I was humbled by the number of friends and strangers alike who truly believed in this project. People from all across the country, from New York to California, were drawn to Rockford by the possibility of what this project could do to this community. I don’t think I will ever forget what that said to me. It was confirmed support and a reaffirmation that the symbolism of this creation is something that WANTS to be seen. I’ll never forget that feeling. It was a call to arms.
The reason we need to tell these stories is because the project approaches the subject matter in a way unlike any other initiative has before. The hidden facts and noteworthy individuals of this community need to be uncovered and have their story told. By noteworthy individuals, I don’t mean “well known.” Noteworthy is being defined here as people who embody the strength and character traits found right here, in this city. The first video represents the legacy one man is leaving behind.
Vince the Tailor was the choice for the launch story because its layered approach is something I hope can be continued.
The feature consists of two parts. Part one is Vince’s son, Tony, who now owns and operates Vince the Tailor shop on North Main. He is a hard-working, charming and amiable store owner. You see him tell his story of how he came to do what he does now. The second part is Vince the Tailor himself, playing music with Tony and his grandson, Vince, on location at the tailor shop.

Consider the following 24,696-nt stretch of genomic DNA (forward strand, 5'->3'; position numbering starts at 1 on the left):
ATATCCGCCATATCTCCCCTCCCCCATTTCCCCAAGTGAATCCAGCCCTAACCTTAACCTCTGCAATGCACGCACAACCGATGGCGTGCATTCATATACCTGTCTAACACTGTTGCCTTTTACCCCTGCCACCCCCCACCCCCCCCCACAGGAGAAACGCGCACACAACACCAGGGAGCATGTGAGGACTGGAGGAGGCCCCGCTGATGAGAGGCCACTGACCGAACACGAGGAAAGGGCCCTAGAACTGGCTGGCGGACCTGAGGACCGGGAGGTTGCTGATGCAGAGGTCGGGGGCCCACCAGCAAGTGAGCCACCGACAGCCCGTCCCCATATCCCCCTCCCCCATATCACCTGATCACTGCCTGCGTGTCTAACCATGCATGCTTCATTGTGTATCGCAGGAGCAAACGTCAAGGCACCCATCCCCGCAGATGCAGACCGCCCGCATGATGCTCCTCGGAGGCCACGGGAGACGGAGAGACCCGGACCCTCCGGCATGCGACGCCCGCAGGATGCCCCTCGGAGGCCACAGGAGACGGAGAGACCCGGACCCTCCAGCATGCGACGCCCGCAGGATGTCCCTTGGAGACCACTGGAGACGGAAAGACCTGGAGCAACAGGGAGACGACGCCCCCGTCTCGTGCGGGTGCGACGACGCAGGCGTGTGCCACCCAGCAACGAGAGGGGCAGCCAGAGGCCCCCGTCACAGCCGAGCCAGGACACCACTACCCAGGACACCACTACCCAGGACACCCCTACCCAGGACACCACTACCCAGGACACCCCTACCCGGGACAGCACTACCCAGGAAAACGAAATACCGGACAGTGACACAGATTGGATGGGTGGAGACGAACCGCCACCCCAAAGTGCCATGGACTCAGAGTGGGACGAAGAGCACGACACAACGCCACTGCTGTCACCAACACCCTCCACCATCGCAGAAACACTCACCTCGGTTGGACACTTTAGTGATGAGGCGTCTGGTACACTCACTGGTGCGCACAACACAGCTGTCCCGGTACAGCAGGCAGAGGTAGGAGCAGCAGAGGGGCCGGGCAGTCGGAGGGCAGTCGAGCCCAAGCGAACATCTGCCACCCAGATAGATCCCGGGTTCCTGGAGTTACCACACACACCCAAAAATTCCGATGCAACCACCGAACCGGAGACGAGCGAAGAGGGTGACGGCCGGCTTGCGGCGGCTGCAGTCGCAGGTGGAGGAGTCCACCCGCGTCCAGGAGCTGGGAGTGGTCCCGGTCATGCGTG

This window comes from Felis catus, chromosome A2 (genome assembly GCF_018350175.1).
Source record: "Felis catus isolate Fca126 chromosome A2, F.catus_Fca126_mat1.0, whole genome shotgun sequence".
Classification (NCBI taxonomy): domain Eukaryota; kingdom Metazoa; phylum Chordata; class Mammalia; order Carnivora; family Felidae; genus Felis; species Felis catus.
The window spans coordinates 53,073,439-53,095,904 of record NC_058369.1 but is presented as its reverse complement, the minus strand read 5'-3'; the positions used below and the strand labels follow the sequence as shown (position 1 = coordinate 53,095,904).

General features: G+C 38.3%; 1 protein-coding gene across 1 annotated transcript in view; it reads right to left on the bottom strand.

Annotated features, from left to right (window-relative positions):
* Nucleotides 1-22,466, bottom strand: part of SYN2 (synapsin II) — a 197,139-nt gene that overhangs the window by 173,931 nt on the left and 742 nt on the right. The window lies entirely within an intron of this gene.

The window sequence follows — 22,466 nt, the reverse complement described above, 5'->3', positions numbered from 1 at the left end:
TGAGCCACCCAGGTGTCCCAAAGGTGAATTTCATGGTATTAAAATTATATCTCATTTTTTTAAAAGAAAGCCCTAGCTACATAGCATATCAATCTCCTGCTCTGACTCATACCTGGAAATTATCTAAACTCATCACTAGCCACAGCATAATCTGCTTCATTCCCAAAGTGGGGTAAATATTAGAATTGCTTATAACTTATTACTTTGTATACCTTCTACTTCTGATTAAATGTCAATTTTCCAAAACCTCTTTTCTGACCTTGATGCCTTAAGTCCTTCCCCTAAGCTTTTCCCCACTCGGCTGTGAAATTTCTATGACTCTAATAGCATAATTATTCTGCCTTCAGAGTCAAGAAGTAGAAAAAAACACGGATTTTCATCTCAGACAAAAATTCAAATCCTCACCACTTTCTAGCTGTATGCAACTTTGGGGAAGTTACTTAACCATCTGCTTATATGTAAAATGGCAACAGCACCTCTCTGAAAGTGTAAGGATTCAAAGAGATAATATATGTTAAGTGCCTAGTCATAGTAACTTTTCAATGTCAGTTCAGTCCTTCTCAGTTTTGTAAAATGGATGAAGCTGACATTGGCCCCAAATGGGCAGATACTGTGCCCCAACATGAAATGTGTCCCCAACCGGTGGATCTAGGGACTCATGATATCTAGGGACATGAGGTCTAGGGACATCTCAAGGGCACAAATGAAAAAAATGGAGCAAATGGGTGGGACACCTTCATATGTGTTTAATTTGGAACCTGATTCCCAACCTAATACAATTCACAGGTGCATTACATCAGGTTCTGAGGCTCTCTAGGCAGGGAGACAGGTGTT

Vince the Singing Tailor has been a forgotten legend that his grandson helped bring to the forefront while also reviving his grandfather’s record label and resurrecting Rockford College Radio.
At the end of the interview, I had asked Vince if there was anything more he’d like to say. “I’m thankful for you doing this…” he said, and I paused for 30 seconds after he said this. We were still rolling, and what I saw was a man who has lived his life … fully. Up, down, beaten down by missed chances, but also elevated by the vigor of his grandson’s passion that he helped inspire.
We need to tell our story, because we are not miserable. We are strong, courageous, inventive and we should be proud of our past, present and future. This is a broad, sweeping statement I hope will be confirmed by the 26 stories of this project, but I need your help. To curate the collective story of Rockford, and professionally create it with the highest integrity and standards our crafts allow us, we need sustaining help to build an ongoing budget to compensate the involved talents.
This year-long creative undertaking is a collaborative effort of several local individuals such as web developers, editors, photographers, writers and myself. Not only that, it’s a collaborative effort with the voices of our community as well — you can help point out the positive people and stories so they can be included and highlighted.
So, I ask you to contribute $1 to the campaign. You’ll find the link to contribute at the bottom of the OurCityOurStory.com page. Thank you.
From the Feb. 15-21, 2012, issue